Japanese Language Resource Masterpost

Here’s a list of some of my favourite resources, some of which I’ve covered on my blog and some which are on my to do list 🙂 I will add to this as and when I find more wonderful resources to recommend!

If you have just started to learn Japanese, you may want to check out my page on getting started with Japanese for links to beginner resources for hiragana, katakana, kanji and vocabulary building.

I have split resources by skill – resources are interspersed with ideas on how to improve your proficiency.


The HelloTalk language exchange app is really useful for finding a language exchange partner. You can have video calls via the app, which also has a helpful Translate feature if you get stuck!

Record yourself and get your speaking corrected by native speakers on HiNative (which I have written about in more detail here)

Italki is a site where you can find language exchange partners and also find language tutors – ideal for those that do not have Japanese native speakers nearby to practice with.


Try and look for a local Japanese conversation group via a website like Meetup.com



Bilingual News (see my review here)

Bilingual NY Learn Japanese (it is different from the above podcast! I’ve reviewed it here)

JapanesePod101 (there is a free trial, subscription costs apply)

Learn Japanese Pod (particularly good for speaking and listening to short dialogues – check out my review here)

News in Slow Japanese (see my review here)

Manga Sensei (see my review here)

I’ve also written a post on 5 Japanese podcasts I really enjoy listening to.


Netflix shows (even on Netflix outside of Japan you can get some Japanese TV – check out my post on this)

Crunchyroll website/ app has a number of anime series and Japanese dramas (free, but a premium subscription available)

Streaming websites like Viki and DramaFever allow you to watch Japanese dramas for free! Read more about them in my post here.

Youtube – see my recommendations on Youtube channels to watch here and here


I have a couple of posts about tadoku (extensive reading) as well as resource recommendations for beginner-intermediate learners here and here.

I put together a post on reading children’s books in Japanese which has a number of ideas on where to find children’s stories to practice with.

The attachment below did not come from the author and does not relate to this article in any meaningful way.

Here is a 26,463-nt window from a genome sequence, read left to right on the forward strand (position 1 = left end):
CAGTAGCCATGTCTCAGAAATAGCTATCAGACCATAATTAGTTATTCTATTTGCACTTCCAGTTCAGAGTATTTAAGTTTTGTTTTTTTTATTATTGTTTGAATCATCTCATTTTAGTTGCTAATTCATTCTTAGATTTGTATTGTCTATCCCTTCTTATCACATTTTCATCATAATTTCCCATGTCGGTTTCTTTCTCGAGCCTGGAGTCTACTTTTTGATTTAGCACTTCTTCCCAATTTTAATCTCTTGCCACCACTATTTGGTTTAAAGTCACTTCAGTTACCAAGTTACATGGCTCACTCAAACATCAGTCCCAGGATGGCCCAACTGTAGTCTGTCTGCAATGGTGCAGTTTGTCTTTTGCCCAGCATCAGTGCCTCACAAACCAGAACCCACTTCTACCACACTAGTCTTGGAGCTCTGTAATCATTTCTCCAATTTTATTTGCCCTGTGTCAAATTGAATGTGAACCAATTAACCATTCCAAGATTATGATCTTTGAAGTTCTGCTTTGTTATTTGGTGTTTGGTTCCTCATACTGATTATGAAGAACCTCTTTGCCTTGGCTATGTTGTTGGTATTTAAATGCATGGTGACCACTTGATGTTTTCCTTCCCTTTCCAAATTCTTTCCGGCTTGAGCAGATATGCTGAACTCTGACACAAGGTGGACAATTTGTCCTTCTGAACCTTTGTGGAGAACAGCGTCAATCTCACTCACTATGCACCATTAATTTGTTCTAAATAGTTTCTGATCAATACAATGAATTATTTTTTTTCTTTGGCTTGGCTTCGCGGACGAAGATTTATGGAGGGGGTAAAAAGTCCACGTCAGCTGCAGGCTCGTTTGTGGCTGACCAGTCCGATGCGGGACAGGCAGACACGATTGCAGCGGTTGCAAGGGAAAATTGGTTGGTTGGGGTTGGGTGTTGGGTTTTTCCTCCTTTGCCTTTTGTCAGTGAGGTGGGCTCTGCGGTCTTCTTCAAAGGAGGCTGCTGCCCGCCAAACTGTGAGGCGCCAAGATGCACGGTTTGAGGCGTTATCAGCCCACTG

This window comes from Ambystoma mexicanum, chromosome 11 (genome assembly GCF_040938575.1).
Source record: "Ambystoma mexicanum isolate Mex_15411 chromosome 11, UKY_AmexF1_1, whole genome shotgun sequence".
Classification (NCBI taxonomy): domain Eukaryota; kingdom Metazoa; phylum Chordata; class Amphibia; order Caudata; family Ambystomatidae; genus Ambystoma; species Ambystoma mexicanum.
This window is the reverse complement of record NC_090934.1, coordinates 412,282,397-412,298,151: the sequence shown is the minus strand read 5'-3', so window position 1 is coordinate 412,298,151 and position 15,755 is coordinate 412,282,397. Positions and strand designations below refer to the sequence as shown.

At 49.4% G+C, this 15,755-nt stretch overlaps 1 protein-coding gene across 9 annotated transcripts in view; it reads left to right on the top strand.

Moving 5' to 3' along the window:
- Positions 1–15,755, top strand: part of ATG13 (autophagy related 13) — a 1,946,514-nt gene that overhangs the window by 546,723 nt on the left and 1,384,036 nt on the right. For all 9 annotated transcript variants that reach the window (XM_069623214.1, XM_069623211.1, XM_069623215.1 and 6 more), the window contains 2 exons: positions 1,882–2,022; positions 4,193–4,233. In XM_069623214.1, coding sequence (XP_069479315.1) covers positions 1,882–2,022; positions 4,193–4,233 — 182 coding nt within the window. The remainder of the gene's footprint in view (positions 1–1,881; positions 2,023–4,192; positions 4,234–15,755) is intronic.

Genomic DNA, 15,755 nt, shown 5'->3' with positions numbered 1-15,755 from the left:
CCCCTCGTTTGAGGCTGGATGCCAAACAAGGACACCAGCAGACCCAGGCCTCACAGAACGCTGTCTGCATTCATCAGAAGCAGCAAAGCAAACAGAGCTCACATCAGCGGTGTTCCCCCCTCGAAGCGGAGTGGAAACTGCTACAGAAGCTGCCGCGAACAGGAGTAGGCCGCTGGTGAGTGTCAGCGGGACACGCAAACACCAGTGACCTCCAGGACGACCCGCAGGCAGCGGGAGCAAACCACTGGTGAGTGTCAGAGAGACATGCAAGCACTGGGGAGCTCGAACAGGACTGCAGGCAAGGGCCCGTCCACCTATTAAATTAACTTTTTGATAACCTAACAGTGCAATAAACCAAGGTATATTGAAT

Mondo reading app (see my review here)

TangoRisto reading app (see my review here)

You can buy Japanese ebooks to read from ebookJapan and Bookwalker (both of these have their own apps to read the ebooks you purchase).

Delvin Language is good for practicing your reading (and listening) skills with examples from Japanese TV (I explain how it works in this post on learning Japanese with sentences).

I sometimes read stories from Aozora Bunko as practice – for beginners, I strongly recommend checking out stories written by Niimi Nankiichi, Mimei Ogawa and Kyusaku Yumeno in particular.

Reajer has a number of bilingual texts with notes to help you understand the Japanese. A lot of texts from this site appear on Aozora so I recommend checking this site out if you are a fan of Japanese literature.

Japanese.io is a website (and Google Chrome add-on) where you can insert a piece of Japanese text and hover over any word or phrase to get the reading and English meaning.


Why not start your own journal in Japanese? Post your Japanese writing on Lang-8/ HiNative/ HelloTalk/ Italki for review by native speakers. I believe that Lang-8 is no longer accepting new signups – HiNative is run by the same company and fills the same purpose.

In November I ran a 30-day Japanese writing challenge on the blog. If you want to build a habit of writing in Japanese, I think this is a great way to get started! My challenge roundup post also has some ideas on where you can find more writing prompts.

Get tweeting in Japanese on Twitter

The NVA (Noun-Verb-Adjective) Challenge provides daily writing prompts if you are ever struggling for something to write about!

Grammar and dictionary resources

Grammar Reference sites

Discover Nihongo

Imabi is a super comprehensive grammar guide that covers the basics right through to classic Japanese – highly recommended!

JGram Grammar Database

Tae Kim’s Grammar Guide – an excellent guide for beginners to Japanese

Japanese Meow is another nice beginner’s resource

Wasabi has a great section on grammar covering a lot of beginner and intermediate level material.


ALC dictionary (especially useful for collocations)

Akebi dictionary app for Android – read my review of the app here

Jim Breen

Jisho is my go to Japanese to English dictionary and is super easy to use.

Tagaini Jisho (excellent dictionary for Windows, Mac OS and Linux)

Tangorin (also available as an app)

Weblio (Japanese – English, English to Japanese). This is also available as an app.

If you are considering buying a denshi jisho (electronic dictionary), you might want to check out my post on whether Japanese learners should invest in one.


The KanjiStudy app on Android is a wonderful app for learning and reviewing kanji.

KanjiAlive is a web app that allows you to search kanji and then study it. It also has a really useful guide introducing students to kanji and the all-important kanji radicals.

Kanshudo is a pretty comprehensive website for studying kanji. If you are not a complete Japanese beginner, you can take a test to check your current kanji knowledge, which is visualised in a cool kanjiwheel.

Skritter is a website/ app dedicated to learning kanji (and Chinese characters) – there is a monthly subscription but a free trial is available.

Wanikani promises to help you learn kanji quickly and effectively. You can try this out for free initially, but once you reach a certain level it will cost $9 month to keep going.

Flashcard tools and apps such as Anki and Memrise are great for reviewing kanji.

Kakijun.com is a neat online kanji dictionary for checking kanji stroke order